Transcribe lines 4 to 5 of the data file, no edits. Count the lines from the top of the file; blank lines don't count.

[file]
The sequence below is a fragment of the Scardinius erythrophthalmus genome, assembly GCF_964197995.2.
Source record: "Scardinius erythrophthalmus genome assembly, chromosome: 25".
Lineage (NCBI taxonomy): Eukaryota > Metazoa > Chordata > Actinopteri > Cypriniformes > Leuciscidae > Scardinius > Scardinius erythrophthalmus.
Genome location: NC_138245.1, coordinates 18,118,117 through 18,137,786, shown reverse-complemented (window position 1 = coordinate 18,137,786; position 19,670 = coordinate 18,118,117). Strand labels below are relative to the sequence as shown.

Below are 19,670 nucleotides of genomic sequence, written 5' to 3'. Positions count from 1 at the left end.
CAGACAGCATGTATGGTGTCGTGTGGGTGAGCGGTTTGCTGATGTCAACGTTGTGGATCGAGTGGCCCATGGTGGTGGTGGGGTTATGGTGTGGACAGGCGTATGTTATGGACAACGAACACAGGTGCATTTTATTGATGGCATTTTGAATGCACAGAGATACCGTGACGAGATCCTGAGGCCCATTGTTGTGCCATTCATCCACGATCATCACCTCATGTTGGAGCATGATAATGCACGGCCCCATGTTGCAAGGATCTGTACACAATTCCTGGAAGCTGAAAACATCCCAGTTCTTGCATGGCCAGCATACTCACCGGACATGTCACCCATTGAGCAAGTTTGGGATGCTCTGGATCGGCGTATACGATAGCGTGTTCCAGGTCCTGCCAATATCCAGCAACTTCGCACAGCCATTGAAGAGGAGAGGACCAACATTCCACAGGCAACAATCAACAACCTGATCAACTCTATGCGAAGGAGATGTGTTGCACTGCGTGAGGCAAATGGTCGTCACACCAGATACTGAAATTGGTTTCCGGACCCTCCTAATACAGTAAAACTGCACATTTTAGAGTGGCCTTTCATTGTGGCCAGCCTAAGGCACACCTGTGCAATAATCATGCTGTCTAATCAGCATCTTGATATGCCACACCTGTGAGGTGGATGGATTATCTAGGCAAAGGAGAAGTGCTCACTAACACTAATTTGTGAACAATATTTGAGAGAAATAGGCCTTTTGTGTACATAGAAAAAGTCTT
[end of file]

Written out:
Genome location: NC_138245.1, coordinates 18,118,117 through 18,137,786, shown reverse-complemented (window position 1 = coordinate 18,137,786; position 19,670 = coordinate 18,118,117). Strand labels below are relative to the sequence as shown.

Below are 19,670 nucleotides of genomic sequence, written 5' to 3'. Positions count from 1 at the left end.